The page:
Apple Has A Secret Team Working On The Holy Grail For Treating Diabetes
Tuesday, April 18, 2017
New York – The computer giant Apple has for several years, and in the utmost secrecy, developed a technique designed to greatly facilitate the tracking of diabetes via sensors, reported Wednesday many media news.
According to the news, which is based on three sources without citing their names, the project is part of an idea launched by the emblematic founder of the apple brand, Steve Jobs, who was considering using objects like a connected watch To measure different physiological signs, including blood glucose.
Such a technique would allow the diabetic to continuously monitor his blood sugar levels and avoid, as is currently the rule, regularly picking his fingertips.
reporters say the project has become a reality over five years ago – Mr. Jobs died in 2011 – and is now well enough advanced for Apple to carry out feasibility tests and is already looking into regulation.
The project would have a dedicated team that included some thirty people in early 2016 and is based at a distance – several kilometers – from the headquarters of the Cupertino group in California.
Such a technique, based in particular on optical sensors and would probably involve Apple Watch launched in 2015, would place Apple directly on a field already explored for several years by Google and its parent company, Alphabet.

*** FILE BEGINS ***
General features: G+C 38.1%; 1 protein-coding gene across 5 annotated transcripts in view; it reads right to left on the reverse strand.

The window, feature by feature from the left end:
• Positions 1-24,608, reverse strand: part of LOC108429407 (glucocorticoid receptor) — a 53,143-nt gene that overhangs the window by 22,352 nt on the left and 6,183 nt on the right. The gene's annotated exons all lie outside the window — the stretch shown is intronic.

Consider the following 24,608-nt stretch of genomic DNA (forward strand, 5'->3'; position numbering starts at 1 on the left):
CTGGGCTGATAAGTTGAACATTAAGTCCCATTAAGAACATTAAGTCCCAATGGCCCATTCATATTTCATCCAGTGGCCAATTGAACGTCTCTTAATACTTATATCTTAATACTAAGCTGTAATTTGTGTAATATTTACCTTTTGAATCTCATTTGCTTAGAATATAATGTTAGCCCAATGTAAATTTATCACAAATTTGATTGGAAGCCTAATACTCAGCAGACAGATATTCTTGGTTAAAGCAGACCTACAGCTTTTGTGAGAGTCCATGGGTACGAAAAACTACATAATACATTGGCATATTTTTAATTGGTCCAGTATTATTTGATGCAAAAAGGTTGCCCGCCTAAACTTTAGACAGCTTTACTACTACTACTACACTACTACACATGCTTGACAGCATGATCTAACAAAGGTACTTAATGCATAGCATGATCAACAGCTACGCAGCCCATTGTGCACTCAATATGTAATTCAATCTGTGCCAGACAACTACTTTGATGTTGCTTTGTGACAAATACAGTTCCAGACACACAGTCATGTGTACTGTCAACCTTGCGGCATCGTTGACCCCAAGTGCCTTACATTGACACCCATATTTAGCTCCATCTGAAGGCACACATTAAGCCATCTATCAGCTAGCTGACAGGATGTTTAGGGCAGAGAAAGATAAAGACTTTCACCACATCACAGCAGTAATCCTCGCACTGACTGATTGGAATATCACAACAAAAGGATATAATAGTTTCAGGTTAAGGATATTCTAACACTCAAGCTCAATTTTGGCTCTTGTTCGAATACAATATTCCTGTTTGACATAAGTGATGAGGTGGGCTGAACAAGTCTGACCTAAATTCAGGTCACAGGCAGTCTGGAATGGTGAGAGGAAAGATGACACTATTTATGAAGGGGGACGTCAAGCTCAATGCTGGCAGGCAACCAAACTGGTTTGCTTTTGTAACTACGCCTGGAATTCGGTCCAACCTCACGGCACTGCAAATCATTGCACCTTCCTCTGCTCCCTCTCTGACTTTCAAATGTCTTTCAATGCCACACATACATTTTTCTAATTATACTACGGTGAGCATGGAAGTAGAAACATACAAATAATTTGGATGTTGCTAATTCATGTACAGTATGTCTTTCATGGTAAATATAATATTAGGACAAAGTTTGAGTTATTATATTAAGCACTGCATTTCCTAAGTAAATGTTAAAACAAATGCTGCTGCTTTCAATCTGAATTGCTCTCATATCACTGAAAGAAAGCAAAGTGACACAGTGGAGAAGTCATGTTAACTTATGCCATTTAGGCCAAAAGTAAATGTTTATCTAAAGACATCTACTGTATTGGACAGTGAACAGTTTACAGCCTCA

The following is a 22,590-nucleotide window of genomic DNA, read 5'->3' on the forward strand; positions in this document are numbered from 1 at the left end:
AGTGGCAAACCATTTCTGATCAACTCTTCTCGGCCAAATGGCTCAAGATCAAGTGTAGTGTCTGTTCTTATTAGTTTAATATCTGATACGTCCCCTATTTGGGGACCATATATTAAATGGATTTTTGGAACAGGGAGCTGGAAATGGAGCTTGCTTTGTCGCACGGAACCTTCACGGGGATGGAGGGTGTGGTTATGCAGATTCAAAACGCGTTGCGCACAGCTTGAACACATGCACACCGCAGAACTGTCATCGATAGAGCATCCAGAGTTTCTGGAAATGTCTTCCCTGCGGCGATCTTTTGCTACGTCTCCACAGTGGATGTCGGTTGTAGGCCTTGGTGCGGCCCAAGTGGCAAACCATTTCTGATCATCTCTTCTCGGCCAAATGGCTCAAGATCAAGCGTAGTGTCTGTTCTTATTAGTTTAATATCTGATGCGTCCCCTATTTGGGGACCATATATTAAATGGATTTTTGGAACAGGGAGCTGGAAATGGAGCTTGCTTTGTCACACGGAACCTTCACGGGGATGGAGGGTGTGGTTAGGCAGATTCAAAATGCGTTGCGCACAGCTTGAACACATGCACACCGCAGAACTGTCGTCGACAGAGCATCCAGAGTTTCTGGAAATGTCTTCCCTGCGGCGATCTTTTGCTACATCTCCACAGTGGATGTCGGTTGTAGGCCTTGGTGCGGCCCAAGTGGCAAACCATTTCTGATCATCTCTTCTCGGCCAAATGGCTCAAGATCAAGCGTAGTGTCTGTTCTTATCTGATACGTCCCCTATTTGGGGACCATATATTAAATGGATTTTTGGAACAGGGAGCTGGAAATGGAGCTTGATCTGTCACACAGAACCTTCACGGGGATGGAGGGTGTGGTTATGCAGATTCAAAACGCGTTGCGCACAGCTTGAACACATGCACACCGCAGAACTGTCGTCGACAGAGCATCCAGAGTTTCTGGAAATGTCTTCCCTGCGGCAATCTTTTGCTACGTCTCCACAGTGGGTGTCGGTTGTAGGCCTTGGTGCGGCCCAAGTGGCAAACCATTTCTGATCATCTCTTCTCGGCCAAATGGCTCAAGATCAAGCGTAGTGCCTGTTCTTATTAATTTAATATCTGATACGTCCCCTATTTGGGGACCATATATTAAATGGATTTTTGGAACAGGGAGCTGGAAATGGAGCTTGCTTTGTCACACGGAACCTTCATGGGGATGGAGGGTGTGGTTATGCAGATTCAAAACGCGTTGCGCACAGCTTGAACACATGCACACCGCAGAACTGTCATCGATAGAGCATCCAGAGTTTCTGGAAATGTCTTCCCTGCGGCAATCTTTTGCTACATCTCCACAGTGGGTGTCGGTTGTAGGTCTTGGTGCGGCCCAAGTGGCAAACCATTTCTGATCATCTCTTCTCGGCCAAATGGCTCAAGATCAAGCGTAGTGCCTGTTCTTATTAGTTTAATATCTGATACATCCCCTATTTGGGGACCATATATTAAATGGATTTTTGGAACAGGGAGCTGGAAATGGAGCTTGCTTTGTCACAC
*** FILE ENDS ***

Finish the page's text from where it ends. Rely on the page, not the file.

Alphabet, which is also developing a lens project connected with the Swiss Novartis, launched a joint venture with the French laboratory Sanofi in late 2016 to design connected objects to follow the disease. The group in question, On duo, announced first products in two or three years.
Major laboratories like Sanofi are facing an erosion of their sales of diabetes treatments in the face of increasingly tough competition.
We Had To Know More About Diabetes
In a few years, diabetes has become a veritable epidemic affecting some 422 million people worldwide. In France (according to data from the Health Insurance in 2014), there are 3.5 million diabetics or nearly 5.3% of the population.
This disease, with which we learn to live throughout your life, is still scary today. Yet, a properly managed diabetic can succeed in living serenely with your illness.
Diabetes is an abnormal rise in blood sugar, defined by the level of sugar in the blood. This increase in blood glucose can cause lesions of different organs, such as the eyes, kidneys, nerves and vessels, in the more or less long term.
Nearly 90% of diabetics live for years with this disease without knowing it because diabetes generally does not manifest for a very long time. According to the WHO, diabetes is evoked when fasting blood glucose is greater than or equal to 1.26 g / l. It is advisable to check this number a second time in order to have two blood sugar measurements.
Diabetes mellitus (diabetes mellitus) is a chronic disease caused by insufficient insulin production by the pancreas. This pathology results in an increase in blood sugar (blood sugar level) since insulin is the hormone responsible for regulating it.